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In his essay ‘The Meaning of My Avant-Garde Hillbilly and Blues Music’, Henry Flynt talks about how his music should be analysed as an intellectual tribute to the music of the autochtone, setting aside plain folk references, but adopting academic insights to mold the music one makes as a folk creature. Much of Flynt’s discourse applies to the music of Glen Steenkiste’s Hellvete. Over the past twenty years he has been thoroughly investigating both the ethnic musical language of various regions as well as the contemporary pioneers that preceded him as a drone musician, internalizing concepts such as e.g. deep listening or just intonation. Casting off any redundant ideas or sounds, and stripping down the focus to develop singular concepts, his working method lead to pieces such as ‘Droomharmonium’, in which he shapes the endless variations on a theme, emphasizing detail and nuance rather than multitude. The Indian harmonium here serves as the main device to worship ancient ghosts and masters, and to preserve a continuum in a tradition that touches both folk and avant-garde culture. The materialisations are sustained tone compositions which become a means of appreciation of the people and cultures that paved the way for forms of mutual escapism. This might well be the core of what Hellvete’s music is about. As much as it is a form of self-entertainment – like folk music in the old days – it also invites the listener to a shared experience of sonic reverie, it is a casual gift to the community.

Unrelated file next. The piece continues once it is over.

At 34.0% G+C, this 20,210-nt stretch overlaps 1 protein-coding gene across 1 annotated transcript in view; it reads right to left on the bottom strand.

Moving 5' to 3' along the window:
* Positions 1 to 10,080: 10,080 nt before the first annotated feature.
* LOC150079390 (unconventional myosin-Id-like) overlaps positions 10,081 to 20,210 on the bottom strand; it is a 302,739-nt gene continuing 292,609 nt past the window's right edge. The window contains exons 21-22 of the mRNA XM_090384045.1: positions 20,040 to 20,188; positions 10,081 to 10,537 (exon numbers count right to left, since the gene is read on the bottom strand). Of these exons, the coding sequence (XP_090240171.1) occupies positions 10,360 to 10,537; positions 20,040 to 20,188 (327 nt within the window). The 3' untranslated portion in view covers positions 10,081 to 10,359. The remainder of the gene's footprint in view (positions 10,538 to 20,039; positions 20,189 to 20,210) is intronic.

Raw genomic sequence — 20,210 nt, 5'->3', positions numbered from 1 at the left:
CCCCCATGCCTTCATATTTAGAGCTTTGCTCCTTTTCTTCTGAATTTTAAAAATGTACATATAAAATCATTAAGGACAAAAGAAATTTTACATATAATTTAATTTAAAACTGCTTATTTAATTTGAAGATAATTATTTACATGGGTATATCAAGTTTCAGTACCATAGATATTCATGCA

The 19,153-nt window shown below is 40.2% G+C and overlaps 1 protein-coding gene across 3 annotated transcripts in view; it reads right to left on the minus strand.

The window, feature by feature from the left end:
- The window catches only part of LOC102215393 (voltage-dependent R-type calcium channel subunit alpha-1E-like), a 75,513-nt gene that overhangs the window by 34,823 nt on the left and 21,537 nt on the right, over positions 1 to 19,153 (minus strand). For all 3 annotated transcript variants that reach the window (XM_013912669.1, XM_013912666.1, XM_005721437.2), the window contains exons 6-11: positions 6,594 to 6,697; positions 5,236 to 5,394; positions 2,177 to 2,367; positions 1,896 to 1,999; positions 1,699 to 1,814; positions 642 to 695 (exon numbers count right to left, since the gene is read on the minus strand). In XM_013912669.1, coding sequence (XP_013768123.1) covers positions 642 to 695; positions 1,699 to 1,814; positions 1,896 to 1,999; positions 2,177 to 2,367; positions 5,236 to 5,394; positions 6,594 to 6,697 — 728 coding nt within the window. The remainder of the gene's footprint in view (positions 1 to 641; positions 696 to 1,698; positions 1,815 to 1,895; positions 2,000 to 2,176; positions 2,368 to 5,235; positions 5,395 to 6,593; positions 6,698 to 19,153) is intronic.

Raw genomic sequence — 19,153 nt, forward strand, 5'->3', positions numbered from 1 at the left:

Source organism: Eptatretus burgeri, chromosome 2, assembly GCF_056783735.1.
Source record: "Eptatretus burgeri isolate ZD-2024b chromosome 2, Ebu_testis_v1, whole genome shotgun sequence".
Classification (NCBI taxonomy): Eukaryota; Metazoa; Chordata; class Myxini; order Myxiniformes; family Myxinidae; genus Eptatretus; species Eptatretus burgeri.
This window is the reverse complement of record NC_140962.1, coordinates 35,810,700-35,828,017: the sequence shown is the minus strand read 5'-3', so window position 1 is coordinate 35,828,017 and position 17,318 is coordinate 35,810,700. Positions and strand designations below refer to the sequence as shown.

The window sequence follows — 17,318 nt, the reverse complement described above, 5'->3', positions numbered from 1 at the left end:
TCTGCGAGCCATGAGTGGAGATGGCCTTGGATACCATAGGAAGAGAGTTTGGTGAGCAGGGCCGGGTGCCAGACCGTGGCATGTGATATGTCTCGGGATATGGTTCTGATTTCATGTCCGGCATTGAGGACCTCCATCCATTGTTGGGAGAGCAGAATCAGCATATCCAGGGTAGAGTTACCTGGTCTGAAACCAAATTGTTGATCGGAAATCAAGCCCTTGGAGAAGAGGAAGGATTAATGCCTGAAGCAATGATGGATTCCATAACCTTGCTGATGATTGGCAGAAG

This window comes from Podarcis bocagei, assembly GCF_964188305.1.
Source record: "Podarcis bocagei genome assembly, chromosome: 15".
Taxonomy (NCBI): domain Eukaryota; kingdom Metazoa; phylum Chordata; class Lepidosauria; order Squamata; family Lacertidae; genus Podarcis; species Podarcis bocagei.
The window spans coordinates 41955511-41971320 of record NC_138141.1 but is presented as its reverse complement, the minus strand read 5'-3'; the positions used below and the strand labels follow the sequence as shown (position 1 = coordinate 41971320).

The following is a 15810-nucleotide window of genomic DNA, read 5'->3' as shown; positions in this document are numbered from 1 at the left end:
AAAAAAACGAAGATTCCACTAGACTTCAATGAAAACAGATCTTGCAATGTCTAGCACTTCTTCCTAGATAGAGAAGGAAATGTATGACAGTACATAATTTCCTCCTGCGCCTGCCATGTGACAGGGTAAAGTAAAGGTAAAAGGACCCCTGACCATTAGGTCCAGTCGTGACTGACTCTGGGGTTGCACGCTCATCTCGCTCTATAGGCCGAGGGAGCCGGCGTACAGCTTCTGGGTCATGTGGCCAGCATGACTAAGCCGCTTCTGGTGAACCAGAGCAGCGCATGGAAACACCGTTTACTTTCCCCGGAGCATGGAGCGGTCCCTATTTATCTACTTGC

This is certainly true for the pieces presented on this album. They were first presented in a smoke filled and darkened art space in Ghent, Steenkiste surrounded by only a couple of candles and just enough stage light to see him erratically moving to the rhythm of the piece, occasionally twiddling the knobs of a Doepfer synth that processed the prerecorded harmonium tracks. Unlike most of his other performances this piece embraced the audience in a trance that was similar to that of an old-school rave club. Flynt writes: ‘The music should be intellectually fascinating because the listener can perceive and participate in its rhythmic and melodic intricacies, audacity of organization, etc. At the same time, the music should be kinesthetic, that is, it should encourage dancing.’ ‘Voor Harmonium’ does exactly that; it builds on the artistic ideas that have long been established in Hellvete’s oeuvre, but the ecstatic nature of these pieces merges the usual spiritual transcendence with one of determined physical bliss. It encourages both mind and body to step into the sound, to be enraptured, to celebrate.